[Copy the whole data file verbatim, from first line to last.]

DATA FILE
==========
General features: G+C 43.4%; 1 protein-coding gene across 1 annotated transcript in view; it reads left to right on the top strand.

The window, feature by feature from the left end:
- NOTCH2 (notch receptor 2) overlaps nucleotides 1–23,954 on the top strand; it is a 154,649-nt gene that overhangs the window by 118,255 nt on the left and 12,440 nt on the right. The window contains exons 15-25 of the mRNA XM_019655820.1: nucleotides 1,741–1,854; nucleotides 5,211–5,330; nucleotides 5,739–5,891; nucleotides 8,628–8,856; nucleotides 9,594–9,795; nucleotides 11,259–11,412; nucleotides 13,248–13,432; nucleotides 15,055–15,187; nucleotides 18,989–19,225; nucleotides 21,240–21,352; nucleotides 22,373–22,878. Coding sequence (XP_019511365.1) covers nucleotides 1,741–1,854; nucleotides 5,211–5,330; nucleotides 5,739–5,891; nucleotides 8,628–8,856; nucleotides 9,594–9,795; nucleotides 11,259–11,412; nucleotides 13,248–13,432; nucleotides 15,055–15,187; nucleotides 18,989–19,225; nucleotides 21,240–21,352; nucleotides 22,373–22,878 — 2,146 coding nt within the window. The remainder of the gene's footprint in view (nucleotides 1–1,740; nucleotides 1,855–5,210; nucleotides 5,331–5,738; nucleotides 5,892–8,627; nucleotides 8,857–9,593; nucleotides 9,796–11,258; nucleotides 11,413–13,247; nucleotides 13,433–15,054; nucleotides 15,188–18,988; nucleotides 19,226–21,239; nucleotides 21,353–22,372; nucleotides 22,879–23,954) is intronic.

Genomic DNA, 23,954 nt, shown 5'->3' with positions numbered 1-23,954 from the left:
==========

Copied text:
General features: G+C 43.4%; 1 protein-coding gene across 1 annotated transcript in view; it reads left to right on the top strand.

The window, feature by feature from the left end:
- NOTCH2 (notch receptor 2) overlaps nucleotides 1–23,954 on the top strand; it is a 154,649-nt gene that overhangs the window by 118,255 nt on the left and 12,440 nt on the right. The window contains exons 15-25 of the mRNA XM_019655820.1: nucleotides 1,741–1,854; nucleotides 5,211–5,330; nucleotides 5,739–5,891; nucleotides 8,628–8,856; nucleotides 9,594–9,795; nucleotides 11,259–11,412; nucleotides 13,248–13,432; nucleotides 15,055–15,187; nucleotides 18,989–19,225; nucleotides 21,240–21,352; nucleotides 22,373–22,878. Coding sequence (XP_019511365.1) covers nucleotides 1,741–1,854; nucleotides 5,211–5,330; nucleotides 5,739–5,891; nucleotides 8,628–8,856; nucleotides 9,594–9,795; nucleotides 11,259–11,412; nucleotides 13,248–13,432; nucleotides 15,055–15,187; nucleotides 18,989–19,225; nucleotides 21,240–21,352; nucleotides 22,373–22,878 — 2,146 coding nt within the window. The remainder of the gene's footprint in view (nucleotides 1–1,740; nucleotides 1,855–5,210; nucleotides 5,331–5,738; nucleotides 5,892–8,627; nucleotides 8,857–9,593; nucleotides 9,796–11,258; nucleotides 11,413–13,247; nucleotides 13,433–15,054; nucleotides 15,188–18,988; nucleotides 19,226–21,239; nucleotides 21,353–22,372; nucleotides 22,879–23,954) is intronic.

Genomic DNA, 23,954 nt, shown 5'->3' with positions numbered 1-23,954 from the left: